The 19th president of the United States, Rutherford B. Hayes, was born Oct. 4, 1822, in Delaware, Ohio, just north of the state’s centrally located capital, Columbus.
In 1852 he married Lucy Ware Webb; her White House biography notes that her husband “soon came to share her deeply religious opposition to slavery.”
As the Civil War began, Hayes, at age 38, joined the 23rd Regiment of Ohio Volunteer Infantry and was promoted to the rank of major. Hayes and the 23rd joined the Army of the Potomac in 1862. Hayes led his forces into the Battle of South Mountain, where he was shot in the arm. He was eventually promoted to brevet major general, and returned to Ohio at the end of the war.
By that time he had already been nominated by the Republican Party to represent Ohio’s Second Congressional district, and he won the election, joining the House of Representatives in 1865. He was elected governor of Ohio in 1867 and was re-elected in 1869. After enjoying a brief retirement, Hayes was nominated for governor again in 1875 and won a third term.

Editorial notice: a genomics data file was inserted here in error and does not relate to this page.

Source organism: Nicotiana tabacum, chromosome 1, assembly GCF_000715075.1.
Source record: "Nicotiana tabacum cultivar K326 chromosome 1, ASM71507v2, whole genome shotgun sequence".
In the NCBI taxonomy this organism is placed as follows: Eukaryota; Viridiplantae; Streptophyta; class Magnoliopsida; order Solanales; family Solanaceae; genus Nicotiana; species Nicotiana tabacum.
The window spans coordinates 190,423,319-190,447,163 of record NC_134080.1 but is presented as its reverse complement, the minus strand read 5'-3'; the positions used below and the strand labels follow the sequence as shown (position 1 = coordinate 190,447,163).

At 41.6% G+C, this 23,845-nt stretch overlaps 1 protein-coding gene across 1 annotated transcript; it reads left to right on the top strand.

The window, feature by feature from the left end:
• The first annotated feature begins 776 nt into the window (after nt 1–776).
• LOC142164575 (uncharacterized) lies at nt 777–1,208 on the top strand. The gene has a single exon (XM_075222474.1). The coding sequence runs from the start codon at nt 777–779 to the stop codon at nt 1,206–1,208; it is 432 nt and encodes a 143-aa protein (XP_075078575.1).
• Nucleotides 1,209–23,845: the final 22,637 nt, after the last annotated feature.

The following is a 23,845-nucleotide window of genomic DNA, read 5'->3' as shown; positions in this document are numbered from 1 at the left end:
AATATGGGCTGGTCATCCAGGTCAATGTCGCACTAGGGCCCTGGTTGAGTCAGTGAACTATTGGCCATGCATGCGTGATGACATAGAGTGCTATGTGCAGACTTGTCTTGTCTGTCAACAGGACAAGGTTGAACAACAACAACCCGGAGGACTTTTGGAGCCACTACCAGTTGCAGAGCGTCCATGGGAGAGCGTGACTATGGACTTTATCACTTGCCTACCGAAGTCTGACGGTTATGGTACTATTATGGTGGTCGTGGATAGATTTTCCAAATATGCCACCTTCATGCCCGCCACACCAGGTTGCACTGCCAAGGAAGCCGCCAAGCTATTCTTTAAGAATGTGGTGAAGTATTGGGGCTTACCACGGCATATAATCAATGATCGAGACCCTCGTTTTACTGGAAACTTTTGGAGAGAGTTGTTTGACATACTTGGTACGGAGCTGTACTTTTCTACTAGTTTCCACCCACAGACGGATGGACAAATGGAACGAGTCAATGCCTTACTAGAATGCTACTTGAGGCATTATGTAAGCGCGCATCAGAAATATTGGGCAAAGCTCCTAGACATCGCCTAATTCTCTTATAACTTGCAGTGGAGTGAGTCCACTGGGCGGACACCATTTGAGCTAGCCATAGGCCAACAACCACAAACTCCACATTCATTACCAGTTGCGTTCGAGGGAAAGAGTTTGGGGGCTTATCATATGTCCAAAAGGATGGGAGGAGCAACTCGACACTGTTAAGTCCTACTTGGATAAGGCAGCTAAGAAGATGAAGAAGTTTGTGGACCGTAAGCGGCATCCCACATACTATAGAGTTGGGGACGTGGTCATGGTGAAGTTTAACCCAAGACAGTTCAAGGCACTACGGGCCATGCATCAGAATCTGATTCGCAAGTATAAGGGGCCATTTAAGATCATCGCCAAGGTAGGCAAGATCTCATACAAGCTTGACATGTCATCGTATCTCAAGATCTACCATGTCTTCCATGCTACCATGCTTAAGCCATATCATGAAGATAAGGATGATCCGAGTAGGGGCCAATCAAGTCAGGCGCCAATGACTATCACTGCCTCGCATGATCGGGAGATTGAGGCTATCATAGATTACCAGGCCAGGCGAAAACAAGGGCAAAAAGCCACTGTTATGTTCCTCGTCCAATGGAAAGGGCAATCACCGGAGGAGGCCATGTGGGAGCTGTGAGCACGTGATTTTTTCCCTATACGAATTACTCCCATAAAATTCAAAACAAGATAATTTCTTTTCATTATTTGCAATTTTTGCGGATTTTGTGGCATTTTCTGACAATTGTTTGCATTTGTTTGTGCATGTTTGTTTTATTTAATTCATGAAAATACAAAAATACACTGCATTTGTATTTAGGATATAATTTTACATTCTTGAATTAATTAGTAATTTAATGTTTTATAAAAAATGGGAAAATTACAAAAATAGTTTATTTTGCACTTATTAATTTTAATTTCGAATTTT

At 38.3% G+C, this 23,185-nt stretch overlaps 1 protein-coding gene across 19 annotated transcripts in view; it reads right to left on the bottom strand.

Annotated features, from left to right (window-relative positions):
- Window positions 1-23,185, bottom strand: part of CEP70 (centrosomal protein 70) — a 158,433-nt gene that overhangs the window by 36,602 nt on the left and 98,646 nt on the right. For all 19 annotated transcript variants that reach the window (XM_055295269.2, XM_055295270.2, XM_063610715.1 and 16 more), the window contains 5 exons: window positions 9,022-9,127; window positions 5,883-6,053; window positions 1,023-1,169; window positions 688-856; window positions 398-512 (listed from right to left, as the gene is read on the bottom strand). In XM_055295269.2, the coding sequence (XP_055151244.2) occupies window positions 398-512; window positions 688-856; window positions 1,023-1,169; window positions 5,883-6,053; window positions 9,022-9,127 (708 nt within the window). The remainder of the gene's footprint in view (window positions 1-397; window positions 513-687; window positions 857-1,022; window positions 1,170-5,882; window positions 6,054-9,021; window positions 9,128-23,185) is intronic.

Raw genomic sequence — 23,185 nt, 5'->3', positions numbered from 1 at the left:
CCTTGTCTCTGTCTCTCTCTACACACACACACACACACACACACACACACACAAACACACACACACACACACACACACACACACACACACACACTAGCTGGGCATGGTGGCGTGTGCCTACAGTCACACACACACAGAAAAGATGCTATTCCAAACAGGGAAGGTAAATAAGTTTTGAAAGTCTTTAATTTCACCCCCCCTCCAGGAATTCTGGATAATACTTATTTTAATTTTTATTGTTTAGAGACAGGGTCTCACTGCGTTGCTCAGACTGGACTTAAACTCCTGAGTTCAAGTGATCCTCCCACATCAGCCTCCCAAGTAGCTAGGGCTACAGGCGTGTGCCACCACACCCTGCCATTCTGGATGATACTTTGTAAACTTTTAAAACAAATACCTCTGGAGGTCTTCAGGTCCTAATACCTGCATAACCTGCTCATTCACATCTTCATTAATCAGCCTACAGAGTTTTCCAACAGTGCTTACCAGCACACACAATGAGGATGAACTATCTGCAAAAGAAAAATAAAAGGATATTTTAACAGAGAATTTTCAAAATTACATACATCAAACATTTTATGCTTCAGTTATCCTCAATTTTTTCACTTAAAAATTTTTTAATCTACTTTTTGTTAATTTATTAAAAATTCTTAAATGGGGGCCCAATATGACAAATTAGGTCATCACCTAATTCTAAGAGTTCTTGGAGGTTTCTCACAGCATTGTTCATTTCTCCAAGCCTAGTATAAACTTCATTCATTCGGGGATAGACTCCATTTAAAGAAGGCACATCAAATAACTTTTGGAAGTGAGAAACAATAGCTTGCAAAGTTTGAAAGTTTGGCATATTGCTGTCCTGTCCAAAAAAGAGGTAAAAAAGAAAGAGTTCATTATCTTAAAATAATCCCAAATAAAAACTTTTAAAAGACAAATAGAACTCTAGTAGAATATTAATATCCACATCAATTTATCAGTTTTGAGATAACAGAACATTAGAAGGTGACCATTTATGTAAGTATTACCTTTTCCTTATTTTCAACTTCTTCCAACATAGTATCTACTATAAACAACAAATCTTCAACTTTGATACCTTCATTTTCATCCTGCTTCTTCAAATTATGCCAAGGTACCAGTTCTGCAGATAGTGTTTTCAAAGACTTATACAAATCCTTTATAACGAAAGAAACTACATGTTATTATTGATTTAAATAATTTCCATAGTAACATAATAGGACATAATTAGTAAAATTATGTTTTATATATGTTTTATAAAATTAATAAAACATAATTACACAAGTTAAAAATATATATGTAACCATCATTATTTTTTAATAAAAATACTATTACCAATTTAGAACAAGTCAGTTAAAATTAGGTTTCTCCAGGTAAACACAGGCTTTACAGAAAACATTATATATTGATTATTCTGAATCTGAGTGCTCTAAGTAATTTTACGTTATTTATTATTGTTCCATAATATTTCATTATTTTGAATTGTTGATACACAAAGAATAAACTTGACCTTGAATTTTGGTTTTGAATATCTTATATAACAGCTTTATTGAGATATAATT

Nominated as the Republican presidential candidate in 1876, Hayes defeated the Democratic New York governor Samuel J. Tilden in one of the closest and most dramatically contested elections in United States history.
With Reconstruction ending, Hayes sought to protect the rights of black citizens and heal a nation still struggling in the aftermath of the Civil War. Hayes also promoted Civil Service reform and blunted efforts by Congress to weaken the president’s power.
Hayes chose not to run for a second term as president; he and Lucy returned to their home in Fremont, Ohio, in 1881.
Hayes died Jan. 17, 1893. An 11¢ definitive stamp of the 1922 Fourth Bureau issue (Scott 563) was issued Oct. 4, 1922, exactly 100 years after his birth.